Friday, January 14, 2011

Diarrhea and Angels

A few days ago I woke up in the middle of the night and felt a little sick.  After lying still in the dark and worrying for several minutes, I got up and went to the bathroom, and felt better.  I shivered back to the bed and got under the covers, all chillbumpy and cold. 
I worried about my stomach.  Could I be getting sick?  I was out of work recently for the flu and then for the migraine, I can't miss any more work.  Maybe, despite being overweight and eating too much, I am actually malnourished. I don't eat enough vegetables, and though I've cut down on fast food, I still eat too many snacks.  I tried to remember what I'd had to eat that day.  My stomach clenched and I started to feel sick again.  I leaned over and got a Tums off the nightstand, and tried to chew quietly so I wouldn't wake up Greg.  Every now and then he has trouble sleeping, and I didn't want to disturb him if he was sleeping well.  
Maybe it's a stomach disease.  My mother had colon cancer and I've never had a colonoscopy.  I should make an appointment, but how expensive are they?  My huge deductible insurance probably won't cover it.  I laid on my back in the dark, clutching the covers and picturing medical equipment, vulnerabule buttcheeks peeking out from hospital gowns, doctors with rubber gloves on...  And then I go back to the bathroom.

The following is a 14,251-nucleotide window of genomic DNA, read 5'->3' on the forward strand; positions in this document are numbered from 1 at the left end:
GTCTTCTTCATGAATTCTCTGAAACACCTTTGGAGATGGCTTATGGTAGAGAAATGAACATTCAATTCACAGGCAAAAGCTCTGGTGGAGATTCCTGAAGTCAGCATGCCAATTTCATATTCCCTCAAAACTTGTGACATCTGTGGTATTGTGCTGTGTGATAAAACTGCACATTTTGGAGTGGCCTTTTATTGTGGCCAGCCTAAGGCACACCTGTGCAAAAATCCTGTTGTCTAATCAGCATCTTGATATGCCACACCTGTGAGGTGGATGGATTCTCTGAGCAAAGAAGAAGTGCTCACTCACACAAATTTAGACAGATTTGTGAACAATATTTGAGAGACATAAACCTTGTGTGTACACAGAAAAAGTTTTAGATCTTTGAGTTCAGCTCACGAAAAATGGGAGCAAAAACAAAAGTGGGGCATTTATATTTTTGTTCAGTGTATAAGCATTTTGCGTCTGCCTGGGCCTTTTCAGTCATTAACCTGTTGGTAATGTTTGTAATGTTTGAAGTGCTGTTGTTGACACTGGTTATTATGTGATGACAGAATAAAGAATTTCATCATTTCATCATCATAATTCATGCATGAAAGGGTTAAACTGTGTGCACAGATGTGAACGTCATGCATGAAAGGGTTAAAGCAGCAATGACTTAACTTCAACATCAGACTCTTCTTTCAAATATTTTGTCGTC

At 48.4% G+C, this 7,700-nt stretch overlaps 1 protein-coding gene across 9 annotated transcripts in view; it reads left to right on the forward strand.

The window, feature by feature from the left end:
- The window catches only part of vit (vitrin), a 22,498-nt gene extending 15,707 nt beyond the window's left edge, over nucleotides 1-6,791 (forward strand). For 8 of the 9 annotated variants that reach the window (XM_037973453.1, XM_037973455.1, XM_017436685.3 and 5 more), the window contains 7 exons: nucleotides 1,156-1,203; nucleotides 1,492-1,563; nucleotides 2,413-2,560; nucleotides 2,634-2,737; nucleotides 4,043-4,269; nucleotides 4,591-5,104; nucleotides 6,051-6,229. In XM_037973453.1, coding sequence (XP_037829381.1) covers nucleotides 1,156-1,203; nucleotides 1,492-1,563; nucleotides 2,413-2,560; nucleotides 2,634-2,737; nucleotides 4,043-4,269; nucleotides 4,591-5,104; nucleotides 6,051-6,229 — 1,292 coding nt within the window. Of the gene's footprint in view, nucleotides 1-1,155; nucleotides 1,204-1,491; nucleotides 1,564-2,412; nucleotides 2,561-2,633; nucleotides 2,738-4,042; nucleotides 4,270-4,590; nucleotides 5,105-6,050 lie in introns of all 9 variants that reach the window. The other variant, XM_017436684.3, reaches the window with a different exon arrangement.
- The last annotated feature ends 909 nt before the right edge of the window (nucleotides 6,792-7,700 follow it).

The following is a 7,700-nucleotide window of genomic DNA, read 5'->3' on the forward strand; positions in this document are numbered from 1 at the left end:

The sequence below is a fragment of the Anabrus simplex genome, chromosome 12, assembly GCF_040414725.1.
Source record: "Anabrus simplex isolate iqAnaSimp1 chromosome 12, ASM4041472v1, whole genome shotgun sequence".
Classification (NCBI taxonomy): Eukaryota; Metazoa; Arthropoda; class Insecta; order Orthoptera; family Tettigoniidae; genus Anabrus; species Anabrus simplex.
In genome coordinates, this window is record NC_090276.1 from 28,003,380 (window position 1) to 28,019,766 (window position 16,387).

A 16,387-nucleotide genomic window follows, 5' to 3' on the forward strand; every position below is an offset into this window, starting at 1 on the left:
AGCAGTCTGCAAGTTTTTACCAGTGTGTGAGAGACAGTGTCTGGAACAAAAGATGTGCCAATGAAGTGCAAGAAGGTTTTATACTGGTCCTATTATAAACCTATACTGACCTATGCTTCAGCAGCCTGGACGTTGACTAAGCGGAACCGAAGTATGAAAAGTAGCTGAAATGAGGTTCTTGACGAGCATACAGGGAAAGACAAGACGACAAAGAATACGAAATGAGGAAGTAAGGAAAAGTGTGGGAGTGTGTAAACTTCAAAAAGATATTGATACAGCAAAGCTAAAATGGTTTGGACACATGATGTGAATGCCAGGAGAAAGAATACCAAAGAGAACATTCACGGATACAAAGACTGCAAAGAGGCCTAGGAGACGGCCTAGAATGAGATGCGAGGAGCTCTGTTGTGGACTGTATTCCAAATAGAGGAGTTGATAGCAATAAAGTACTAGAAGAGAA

A few minutes later I'm back in bed, tense and scared.  My stomach clenches again, and now I can feel a headache starting.  I laid blinking into the darkness and wanting to cry.  What if I died?  I keep meaning to arrange to have a cemetery plot in the tiny graveyard where my father and other relatives are buried, but I haven't done it.  I don't even know who to call about it.  Why haven't I looked into that?
And while I'm lying there, cold and freaking out, a quote pops into my head.  I can't remember it exactly, but it's something about how every blade of grass has its own angel bending over it, whispering, "Grow, grow".  What does that quote even mean?  I don't believe in angels.
But somehow it comforted me, and it occured to me that comforting was what I needed right at that moment.  I pictured an angel bending over me, stroking my forehead, whispering, "It's okay.  You're fine."   And it actually helped, I started to relax under the blankets and I felt better.
Then it occured to me that we do have Pepto Bismol.  I tiptoed down the hallway on the cold ceramic tiles and drink a capful, then tiptoed back to the bed and curled up under the covers, feeling like I'd taken care of myself.
And the next morning, it was all like a distant memory.  I wasn't sick.  Except possibly in the head.  Why does the tiniest thing freak me out beyond all reason, just because it's the middle of the night?  It seems ridiculous now.

Wednesday, January 12, 2011

The WMM Initiative

So far this year I am doing pretty well with my new Watch More Movies initiative. 
Why the movie focus?
  1. Our new 50" Samsung plasma tv.  Mere words cannot adequately describe the gorgeousness.  It is a giant, high-definition, immersive experience unlike our last tv (which was also HD, though smaller and with a much lower refresh rate.)
  2. The new Blu-ray player.  Now we can watch streaming Netflix movies right on the awesome tv, it's super easy, and they look great.  I love technology  :)